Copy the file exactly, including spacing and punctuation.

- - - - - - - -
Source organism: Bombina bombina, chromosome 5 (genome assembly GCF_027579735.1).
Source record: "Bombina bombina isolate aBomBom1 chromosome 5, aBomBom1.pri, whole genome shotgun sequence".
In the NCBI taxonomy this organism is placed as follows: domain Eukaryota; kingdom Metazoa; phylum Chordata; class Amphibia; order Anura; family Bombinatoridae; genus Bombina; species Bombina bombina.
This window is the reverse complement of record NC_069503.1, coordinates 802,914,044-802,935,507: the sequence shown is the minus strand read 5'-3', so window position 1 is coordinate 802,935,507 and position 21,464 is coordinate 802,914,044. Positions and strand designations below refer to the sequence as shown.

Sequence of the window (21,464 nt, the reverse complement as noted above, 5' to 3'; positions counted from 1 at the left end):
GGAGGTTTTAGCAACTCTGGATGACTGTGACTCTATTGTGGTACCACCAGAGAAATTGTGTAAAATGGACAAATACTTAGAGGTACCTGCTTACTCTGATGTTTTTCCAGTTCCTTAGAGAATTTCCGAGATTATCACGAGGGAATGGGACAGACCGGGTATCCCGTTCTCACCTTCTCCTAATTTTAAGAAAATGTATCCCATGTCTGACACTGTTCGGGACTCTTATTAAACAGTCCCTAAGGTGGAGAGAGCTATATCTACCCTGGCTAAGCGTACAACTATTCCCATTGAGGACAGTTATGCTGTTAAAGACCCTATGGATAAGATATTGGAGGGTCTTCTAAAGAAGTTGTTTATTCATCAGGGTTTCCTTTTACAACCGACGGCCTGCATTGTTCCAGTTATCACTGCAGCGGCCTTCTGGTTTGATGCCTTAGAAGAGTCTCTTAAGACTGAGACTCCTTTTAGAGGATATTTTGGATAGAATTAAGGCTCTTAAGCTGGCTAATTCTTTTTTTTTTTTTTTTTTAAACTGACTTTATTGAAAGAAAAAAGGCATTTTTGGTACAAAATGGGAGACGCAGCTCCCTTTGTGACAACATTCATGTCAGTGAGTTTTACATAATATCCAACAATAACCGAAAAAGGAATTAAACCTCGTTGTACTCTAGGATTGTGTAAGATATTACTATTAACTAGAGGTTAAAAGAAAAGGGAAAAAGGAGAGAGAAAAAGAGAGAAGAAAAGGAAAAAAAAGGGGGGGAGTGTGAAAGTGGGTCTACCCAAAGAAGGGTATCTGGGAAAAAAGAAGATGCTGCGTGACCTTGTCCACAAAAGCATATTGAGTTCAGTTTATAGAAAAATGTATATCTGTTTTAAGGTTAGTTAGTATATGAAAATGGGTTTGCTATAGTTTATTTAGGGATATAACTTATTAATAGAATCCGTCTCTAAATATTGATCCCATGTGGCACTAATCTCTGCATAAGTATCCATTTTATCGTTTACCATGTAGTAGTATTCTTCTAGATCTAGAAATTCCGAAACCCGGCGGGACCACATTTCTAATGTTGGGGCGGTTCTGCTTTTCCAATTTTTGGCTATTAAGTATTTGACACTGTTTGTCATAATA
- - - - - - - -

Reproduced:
Source organism: Bombina bombina, chromosome 5 (genome assembly GCF_027579735.1).
Source record: "Bombina bombina isolate aBomBom1 chromosome 5, aBomBom1.pri, whole genome shotgun sequence".
In the NCBI taxonomy this organism is placed as follows: domain Eukaryota; kingdom Metazoa; phylum Chordata; class Amphibia; order Anura; family Bombinatoridae; genus Bombina; species Bombina bombina.
This window is the reverse complement of record NC_069503.1, coordinates 802,914,044-802,935,507: the sequence shown is the minus strand read 5'-3', so window position 1 is coordinate 802,935,507 and position 21,464 is coordinate 802,914,044. Positions and strand designations below refer to the sequence as shown.

Sequence of the window (21,464 nt, the reverse complement as noted above, 5' to 3'; positions counted from 1 at the left end):
GGAGGTTTTAGCAACTCTGGATGACTGTGACTCTATTGTGGTACCACCAGAGAAATTGTGTAAAATGGACAAATACTTAGAGGTACCTGCTTACTCTGATGTTTTTCCAGTTCCTTAGAGAATTTCCGAGATTATCACGAGGGAATGGGACAGACCGGGTATCCCGTTCTCACCTTCTCCTAATTTTAAGAAAATGTATCCCATGTCTGACACTGTTCGGGACTCTTATTAAACAGTCCCTAAGGTGGAGAGAGCTATATCTACCCTGGCTAAGCGTACAACTATTCCCATTGAGGACAGTTATGCTGTTAAAGACCCTATGGATAAGATATTGGAGGGTCTTCTAAAGAAGTTGTTTATTCATCAGGGTTTCCTTTTACAACCGACGGCCTGCATTGTTCCAGTTATCACTGCAGCGGCCTTCTGGTTTGATGCCTTAGAAGAGTCTCTTAAGACTGAGACTCCTTTTAGAGGATATTTTGGATAGAATTAAGGCTCTTAAGCTGGCTAATTCTTTTTTTTTTTTTTTTTTAAACTGACTTTATTGAAAGAAAAAAGGCATTTTTGGTACAAAATGGGAGACGCAGCTCCCTTTGTGACAACATTCATGTCAGTGAGTTTTACATAATATCCAACAATAACCGAAAAAGGAATTAAACCTCGTTGTACTCTAGGATTGTGTAAGATATTACTATTAACTAGAGGTTAAAAGAAAAGGGAAAAAGGAGAGAGAAAAAGAGAGAAGAAAAGGAAAAAAAAGGGGGGGAGTGTGAAAGTGGGTCTACCCAAAGAAGGGTATCTGGGAAAAAAGAAGATGCTGCGTGACCTTGTCCACAAAAGCATATTGAGTTCAGTTTATAGAAAAATGTATATCTGTTTTAAGGTTAGTTAGTATATGAAAATGGGTTTGCTATAGTTTATTTAGGGATATAACTTATTAATAGAATCCGTCTCTAAATATTGATCCCATGTGGCACTAATCTCTGCATAAGTATCCATTTTATCGTTTACCATGTAGTAGTATTCTTCTAGATCTAGAAATTCCGAAACCCGGCGGGACCACATTTCTAATGTTGGGGCGGTTCTGCTTTTCCAATTTTTGGCTATTAAGTATTTGACACTGTTTGTCATAATA